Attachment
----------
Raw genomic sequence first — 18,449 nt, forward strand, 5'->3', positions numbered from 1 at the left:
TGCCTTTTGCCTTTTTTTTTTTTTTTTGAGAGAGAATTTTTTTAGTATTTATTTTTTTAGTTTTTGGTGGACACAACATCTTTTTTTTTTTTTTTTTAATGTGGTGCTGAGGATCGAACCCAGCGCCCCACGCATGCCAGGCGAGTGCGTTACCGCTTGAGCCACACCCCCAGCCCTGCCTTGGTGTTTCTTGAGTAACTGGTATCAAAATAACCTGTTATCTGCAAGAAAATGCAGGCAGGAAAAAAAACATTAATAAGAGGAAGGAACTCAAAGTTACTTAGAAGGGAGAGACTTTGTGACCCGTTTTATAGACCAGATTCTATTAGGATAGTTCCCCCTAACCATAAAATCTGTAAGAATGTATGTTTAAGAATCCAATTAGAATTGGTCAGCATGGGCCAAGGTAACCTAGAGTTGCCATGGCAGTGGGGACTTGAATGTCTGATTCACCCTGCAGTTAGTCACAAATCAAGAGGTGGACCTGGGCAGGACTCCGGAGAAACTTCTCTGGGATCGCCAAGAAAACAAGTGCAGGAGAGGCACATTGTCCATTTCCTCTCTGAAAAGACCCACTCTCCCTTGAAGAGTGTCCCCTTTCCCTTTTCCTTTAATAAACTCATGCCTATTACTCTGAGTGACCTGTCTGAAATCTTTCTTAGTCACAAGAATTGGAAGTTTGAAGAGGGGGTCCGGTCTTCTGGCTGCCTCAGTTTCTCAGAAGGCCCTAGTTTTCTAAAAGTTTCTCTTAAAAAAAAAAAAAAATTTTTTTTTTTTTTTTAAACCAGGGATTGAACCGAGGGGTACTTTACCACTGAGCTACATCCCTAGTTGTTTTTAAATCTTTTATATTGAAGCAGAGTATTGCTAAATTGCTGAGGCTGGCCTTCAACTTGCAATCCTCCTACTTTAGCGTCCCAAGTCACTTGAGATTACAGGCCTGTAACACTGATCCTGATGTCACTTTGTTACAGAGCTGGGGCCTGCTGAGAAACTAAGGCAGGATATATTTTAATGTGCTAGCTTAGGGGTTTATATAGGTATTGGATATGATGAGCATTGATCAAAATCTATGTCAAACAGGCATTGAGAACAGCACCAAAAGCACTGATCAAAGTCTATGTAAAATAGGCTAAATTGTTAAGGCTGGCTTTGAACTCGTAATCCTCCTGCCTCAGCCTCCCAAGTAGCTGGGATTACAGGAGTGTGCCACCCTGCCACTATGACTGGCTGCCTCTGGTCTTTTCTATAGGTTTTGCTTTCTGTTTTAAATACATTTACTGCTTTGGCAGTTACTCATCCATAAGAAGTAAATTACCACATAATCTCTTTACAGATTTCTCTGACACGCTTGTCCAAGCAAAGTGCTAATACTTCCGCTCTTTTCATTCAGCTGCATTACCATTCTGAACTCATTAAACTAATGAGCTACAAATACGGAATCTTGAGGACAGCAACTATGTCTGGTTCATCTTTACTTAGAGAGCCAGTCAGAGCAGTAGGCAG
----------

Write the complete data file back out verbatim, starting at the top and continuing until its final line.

Raw genomic sequence first — 18,449 nt, forward strand, 5'->3', positions numbered from 1 at the left:
TGCCTTTTGCCTTTTTTTTTTTTTTTTGAGAGAGAATTTTTTTAGTATTTATTTTTTTAGTTTTTGGTGGACACAACATCTTTTTTTTTTTTTTTTTAATGTGGTGCTGAGGATCGAACCCAGCGCCCCACGCATGCCAGGCGAGTGCGTTACCGCTTGAGCCACACCCCCAGCCCTGCCTTGGTGTTTCTTGAGTAACTGGTATCAAAATAACCTGTTATCTGCAAGAAAATGCAGGCAGGAAAAAAAACATTAATAAGAGGAAGGAACTCAAAGTTACTTAGAAGGGAGAGACTTTGTGACCCGTTTTATAGACCAGATTCTATTAGGATAGTTCCCCCTAACCATAAAATCTGTAAGAATGTATGTTTAAGAATCCAATTAGAATTGGTCAGCATGGGCCAAGGTAACCTAGAGTTGCCATGGCAGTGGGGACTTGAATGTCTGATTCACCCTGCAGTTAGTCACAAATCAAGAGGTGGACCTGGGCAGGACTCCGGAGAAACTTCTCTGGGATCGCCAAGAAAACAAGTGCAGGAGAGGCACATTGTCCATTTCCTCTCTGAAAAGACCCACTCTCCCTTGAAGAGTGTCCCCTTTCCCTTTTCCTTTAATAAACTCATGCCTATTACTCTGAGTGACCTGTCTGAAATCTTTCTTAGTCACAAGAATTGGAAGTTTGAAGAGGGGGTCCGGTCTTCTGGCTGCCTCAGTTTCTCAGAAGGCCCTAGTTTTCTAAAAGTTTCTCTTAAAAAAAAAAAAAAATTTTTTTTTTTTTTTTAAACCAGGGATTGAACCGAGGGGTACTTTACCACTGAGCTACATCCCTAGTTGTTTTTAAATCTTTTATATTGAAGCAGAGTATTGCTAAATTGCTGAGGCTGGCCTTCAACTTGCAATCCTCCTACTTTAGCGTCCCAAGTCACTTGAGATTACAGGCCTGTAACACTGATCCTGATGTCACTTTGTTACAGAGCTGGGGCCTGCTGAGAAACTAAGGCAGGATATATTTTAATGTGCTAGCTTAGGGGTTTATATAGGTATTGGATATGATGAGCATTGATCAAAATCTATGTCAAACAGGCATTGAGAACAGCACCAAAAGCACTGATCAAAGTCTATGTAAAATAGGCTAAATTGTTAAGGCTGGCTTTGAACTCGTAATCCTCCTGCCTCAGCCTCCCAAGTAGCTGGGATTACAGGAGTGTGCCACCCTGCCACTATGACTGGCTGCCTCTGGTCTTTTCTATAGGTTTTGCTTTCTGTTTTAAATACATTTACTGCTTTGGCAGTTACTCATCCATAAGAAGTAAATTACCACATAATCTCTTTACAGATTTCTCTGACACGCTTGTCCAAGCAAAGTGCTAATACTTCCGCTCTTTTCATTCAGCTGCATTACCATTCTGAACTCATTAAACTAATGAGCTACAAATACGGAATCTTGAGGACAGCAACTATGTCTGGTTCATCTTTACTTAGAGAGCCAGTCAGAGCAGTAGGCAG